LG G Watch vs Pebble: The simple genius of a not-so-smartwatch

Summary:I bought an LG G Watch to replace my year-old Pebble. Turns out, I'll be keeping the Pebble...

LG G Watch
It's pretty, but trust me: You'd rather have a Pebble.

I really love my Pebble .

What the Pebble sets out to do, it does really well. Admittedly, it doesn't do very much -- but the important thing is that when I forget to put it on, I miss it.

When Google showed the Android Wear watches at the recent Google I/O , I was pretty excited. Watching the video, it seemed to me that they'd nailed it. It looked like they'd taken the best of Pebble and added extra secret sauce. So I excitedly bought an LG G Watch with an expectation of it replacing my Pebble.

Turns out the LG G Watch — and by extension Android Wear — is pretty rubbish. Here's why...

Genius

The genius of the Pebble smartwatch comes from the fact that it is so brain-dead simple. The basic principle is that when something happens in your digital life, a notification appears on your wrist. This keeps you very up-to-date with your digital life. You don't have to fish out and unlock your smartphone to keep up with what's happening.

The first problem that occurs with the LG G Watch is that you can't always make out the screen. The Pebble has an e-ink display, and short of trying to read it in the full glare of a supernova at a distance of a few light-seconds, you can always, always read the thing. Any angle, any conditions, you can read the time.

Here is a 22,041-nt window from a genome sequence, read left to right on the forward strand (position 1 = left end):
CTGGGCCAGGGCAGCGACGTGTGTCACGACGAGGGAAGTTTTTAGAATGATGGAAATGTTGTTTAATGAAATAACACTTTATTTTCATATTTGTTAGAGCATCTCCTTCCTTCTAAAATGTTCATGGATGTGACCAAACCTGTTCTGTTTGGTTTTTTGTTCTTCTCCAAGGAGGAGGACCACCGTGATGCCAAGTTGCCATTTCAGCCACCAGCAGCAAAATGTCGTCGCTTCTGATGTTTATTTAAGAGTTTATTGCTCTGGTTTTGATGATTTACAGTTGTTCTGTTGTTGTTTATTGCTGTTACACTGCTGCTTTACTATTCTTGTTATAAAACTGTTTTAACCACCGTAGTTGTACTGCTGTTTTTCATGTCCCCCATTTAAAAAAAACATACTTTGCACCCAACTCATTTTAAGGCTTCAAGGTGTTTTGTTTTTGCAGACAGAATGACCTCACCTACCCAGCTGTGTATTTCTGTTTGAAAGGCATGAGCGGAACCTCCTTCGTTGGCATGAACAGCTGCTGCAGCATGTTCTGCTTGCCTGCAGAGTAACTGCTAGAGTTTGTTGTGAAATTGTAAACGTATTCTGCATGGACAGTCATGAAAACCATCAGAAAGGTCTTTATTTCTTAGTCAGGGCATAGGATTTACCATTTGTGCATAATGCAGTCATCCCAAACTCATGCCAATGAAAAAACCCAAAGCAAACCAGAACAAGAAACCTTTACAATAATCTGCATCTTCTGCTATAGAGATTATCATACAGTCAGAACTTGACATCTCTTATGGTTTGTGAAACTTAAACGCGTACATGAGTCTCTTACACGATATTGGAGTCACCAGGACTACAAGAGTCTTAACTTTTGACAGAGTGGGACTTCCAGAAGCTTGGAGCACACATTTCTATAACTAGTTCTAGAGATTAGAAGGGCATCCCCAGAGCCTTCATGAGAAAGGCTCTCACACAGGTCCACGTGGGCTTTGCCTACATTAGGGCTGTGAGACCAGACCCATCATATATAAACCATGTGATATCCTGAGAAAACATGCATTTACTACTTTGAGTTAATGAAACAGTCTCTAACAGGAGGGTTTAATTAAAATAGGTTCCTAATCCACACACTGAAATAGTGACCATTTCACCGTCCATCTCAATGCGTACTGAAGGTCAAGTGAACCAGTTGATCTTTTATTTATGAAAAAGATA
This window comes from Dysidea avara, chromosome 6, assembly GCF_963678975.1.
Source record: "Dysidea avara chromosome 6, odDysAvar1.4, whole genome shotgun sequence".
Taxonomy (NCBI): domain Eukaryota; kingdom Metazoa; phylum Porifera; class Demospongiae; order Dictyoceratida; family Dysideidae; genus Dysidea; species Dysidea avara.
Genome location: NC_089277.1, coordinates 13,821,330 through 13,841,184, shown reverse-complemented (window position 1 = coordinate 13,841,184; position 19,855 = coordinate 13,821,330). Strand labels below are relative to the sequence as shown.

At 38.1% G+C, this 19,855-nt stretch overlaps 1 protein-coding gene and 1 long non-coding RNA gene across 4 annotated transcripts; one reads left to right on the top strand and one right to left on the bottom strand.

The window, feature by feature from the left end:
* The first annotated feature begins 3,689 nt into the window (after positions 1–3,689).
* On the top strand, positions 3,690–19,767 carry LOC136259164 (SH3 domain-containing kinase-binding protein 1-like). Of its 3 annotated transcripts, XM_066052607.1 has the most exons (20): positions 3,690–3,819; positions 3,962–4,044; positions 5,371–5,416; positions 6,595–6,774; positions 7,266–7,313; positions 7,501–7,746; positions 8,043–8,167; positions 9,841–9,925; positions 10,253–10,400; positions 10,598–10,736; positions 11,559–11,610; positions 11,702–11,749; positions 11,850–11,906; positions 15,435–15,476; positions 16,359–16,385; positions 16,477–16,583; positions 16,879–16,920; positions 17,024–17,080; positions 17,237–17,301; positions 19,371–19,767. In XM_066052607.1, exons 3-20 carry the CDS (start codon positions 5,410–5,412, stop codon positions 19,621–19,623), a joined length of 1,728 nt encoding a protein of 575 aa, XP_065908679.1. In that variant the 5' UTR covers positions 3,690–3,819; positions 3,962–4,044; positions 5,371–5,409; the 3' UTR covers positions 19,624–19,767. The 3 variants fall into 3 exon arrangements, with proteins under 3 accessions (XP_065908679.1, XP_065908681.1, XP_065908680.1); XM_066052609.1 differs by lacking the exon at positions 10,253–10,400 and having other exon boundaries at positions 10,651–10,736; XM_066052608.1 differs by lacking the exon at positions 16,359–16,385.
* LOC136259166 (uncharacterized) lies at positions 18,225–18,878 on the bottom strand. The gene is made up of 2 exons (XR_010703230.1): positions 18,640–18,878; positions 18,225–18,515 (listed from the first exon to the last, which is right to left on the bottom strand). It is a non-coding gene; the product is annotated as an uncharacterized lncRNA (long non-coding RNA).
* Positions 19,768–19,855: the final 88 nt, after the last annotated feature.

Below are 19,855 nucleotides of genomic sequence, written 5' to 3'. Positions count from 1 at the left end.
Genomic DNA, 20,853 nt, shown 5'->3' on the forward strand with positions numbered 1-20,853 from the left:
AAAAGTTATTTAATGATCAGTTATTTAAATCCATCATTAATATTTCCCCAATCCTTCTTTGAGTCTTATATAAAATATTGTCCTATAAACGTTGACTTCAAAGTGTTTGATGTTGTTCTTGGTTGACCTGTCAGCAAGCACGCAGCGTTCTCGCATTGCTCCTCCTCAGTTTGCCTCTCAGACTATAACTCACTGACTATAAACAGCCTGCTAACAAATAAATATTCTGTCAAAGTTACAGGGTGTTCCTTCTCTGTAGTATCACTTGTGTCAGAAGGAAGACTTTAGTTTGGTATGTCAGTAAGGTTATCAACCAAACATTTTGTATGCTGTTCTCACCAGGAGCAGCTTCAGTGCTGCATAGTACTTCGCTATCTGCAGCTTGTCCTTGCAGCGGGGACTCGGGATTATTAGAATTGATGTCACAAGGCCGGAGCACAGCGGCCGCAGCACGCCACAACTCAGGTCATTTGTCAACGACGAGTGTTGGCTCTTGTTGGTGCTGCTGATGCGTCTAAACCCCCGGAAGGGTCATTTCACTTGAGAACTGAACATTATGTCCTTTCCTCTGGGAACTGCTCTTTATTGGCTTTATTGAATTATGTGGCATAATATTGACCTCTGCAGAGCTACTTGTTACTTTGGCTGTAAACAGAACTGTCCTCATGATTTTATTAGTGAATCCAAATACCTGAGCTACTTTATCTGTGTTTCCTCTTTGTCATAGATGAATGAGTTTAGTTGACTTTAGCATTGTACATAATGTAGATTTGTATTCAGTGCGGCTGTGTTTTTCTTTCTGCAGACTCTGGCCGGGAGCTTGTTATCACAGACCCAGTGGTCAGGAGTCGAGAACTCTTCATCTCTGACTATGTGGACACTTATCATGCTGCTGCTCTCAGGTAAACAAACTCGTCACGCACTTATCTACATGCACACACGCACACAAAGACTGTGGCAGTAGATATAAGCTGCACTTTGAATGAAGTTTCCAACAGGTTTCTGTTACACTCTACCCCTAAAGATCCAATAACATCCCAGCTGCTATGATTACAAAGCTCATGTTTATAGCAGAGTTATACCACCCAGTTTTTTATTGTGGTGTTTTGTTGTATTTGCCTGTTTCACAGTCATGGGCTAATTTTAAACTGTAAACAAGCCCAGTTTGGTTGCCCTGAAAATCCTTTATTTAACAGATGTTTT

The LG G Watch, because it has an LCD IPS display, often gets washed out by ambient light. It also dims the display when it thinks you're not looking at it, and uses onboard sensors to guestimate when you've moved your arm around to look at the display, at which point the display brightens. That's very hit and miss. So hit and miss you have to think about it.

It's also a lot heavier than the Pebble, and bigger. But, hey, it does more than a Pebble, and right now no one is buying these things for aesthetic considerations.

The problem

When you look at video of the LG G Watch/Android Wear at Google I/O -- and they are the same thing as Google's no longer into the idea of their to-market partners modifying the Android experience -- it appears it works in the same way as the Pebble. Something happens in your digital life, and a notification appears on your wrist.

The Google I/O presentation showed many different notifications all coming through to the smartwatch. You also use gestures on a screen to flick around the notifications, as opposed to Pebble's thick and chunky hardware buttons.

Looking at it cold, you would assume that adding a little bit more sophistication in moving through notifications would create a net improvement over the Pebble. It totally does not do that.

The idea of a smartwatch is not that it runs apps. That's crazy -- no one is going to do that. Why fiddle with a tiny display and a hopeless UI when you have a smartphone that is likely to be less than a few feet away? The smartwatch's whole raison d’être is to show you notifications.